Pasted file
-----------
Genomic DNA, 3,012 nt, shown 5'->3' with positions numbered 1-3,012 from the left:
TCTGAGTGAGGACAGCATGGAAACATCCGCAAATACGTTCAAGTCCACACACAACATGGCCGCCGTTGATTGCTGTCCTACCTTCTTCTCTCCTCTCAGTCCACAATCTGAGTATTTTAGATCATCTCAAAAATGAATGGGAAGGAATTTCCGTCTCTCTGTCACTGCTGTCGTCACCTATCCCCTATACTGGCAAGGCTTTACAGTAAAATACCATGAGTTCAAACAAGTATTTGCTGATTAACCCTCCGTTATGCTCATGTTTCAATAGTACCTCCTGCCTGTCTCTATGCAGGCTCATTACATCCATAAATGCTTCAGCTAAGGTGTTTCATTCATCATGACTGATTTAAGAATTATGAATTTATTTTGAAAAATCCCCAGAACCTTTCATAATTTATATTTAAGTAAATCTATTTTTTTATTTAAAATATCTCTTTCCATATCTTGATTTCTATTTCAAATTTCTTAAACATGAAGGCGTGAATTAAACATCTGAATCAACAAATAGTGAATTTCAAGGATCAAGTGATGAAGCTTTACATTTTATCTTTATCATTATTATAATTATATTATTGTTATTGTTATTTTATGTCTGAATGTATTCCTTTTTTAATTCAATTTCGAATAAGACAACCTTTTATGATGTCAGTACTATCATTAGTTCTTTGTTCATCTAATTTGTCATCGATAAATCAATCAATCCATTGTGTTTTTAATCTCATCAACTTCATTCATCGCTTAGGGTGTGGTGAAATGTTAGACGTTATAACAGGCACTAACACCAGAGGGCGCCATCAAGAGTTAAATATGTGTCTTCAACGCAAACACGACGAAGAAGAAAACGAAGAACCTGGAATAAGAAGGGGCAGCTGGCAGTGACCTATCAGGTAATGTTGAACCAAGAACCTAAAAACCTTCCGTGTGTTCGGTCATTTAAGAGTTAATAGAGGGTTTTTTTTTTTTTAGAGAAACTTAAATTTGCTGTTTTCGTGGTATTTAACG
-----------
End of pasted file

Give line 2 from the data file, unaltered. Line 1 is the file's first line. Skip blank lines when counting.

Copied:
TCTGAGTGAGGACAGCATGGAAACATCCGCAAATACGTTCAAGTCCACACACAACATGGCCGCCGTTGATTGCTGTCCTACCTTCTTCTCTCCTCTCAGTCCACAATCTGAGTATTTTAGATCATCTCAAAAATGAATGGGAAGGAATTTCCGTCTCTCTGTCACTGCTGTCGTCACCTATCCCCTATACTGGCAAGGCTTTACAGTAAAATACCATGAGTTCAAACAAGTATTTGCTGATTAACCCTCCGTTATGCTCATGTTTCAATAGTACCTCCTGCCTGTCTCTATGCAGGCTCATTACATCCATAAATGCTTCAGCTAAGGTGTTTCATTCATCATGACTGATTTAAGAATTATGAATTTATTTTGAAAAATCCCCAGAACCTTTCATAATTTATATTTAAGTAAATCTATTTTTTTATTTAAAATATCTCTTTCCATATCTTGATTTCTATTTCAAATTTCTTAAACATGAAGGCGTGAATTAAACATCTGAATCAACAAATAGTGAATTTCAAGGATCAAGTGATGAAGCTTTACATTTTATCTTTATCATTATTATAATTATATTATTGTTATTGTTATTTTATGTCTGAATGTATTCCTTTTTTAATTCAATTTCGAATAAGACAACCTTTTATGATGTCAGTACTATCATTAGTTCTTTGTTCATCTAATTTGTCATCGATAAATCAATCAATCCATTGTGTTTTTAATCTCATCAACTTCATTCATCGCTTAGGGTGTGGTGAAATGTTAGACGTTATAACAGGCACTAACACCAGAGGGCGCCATCAAGAGTTAAATATGTGTCTTCAACGCAAACACGACGAAGAAGAAAACGAAGAACCTGGAATAAGAAGGGGCAGCTGGCAGTGACCTATCAGGTAATGTTGAACCAAGAACCTAAAAACCTTCCGTGTGTTCGGTCATTTAAGAGTTAATAGAGGGTTTTTTTTTTTTTAGAGAAACTTAAATTTGCTGTTTTCGTGGTATTTAACG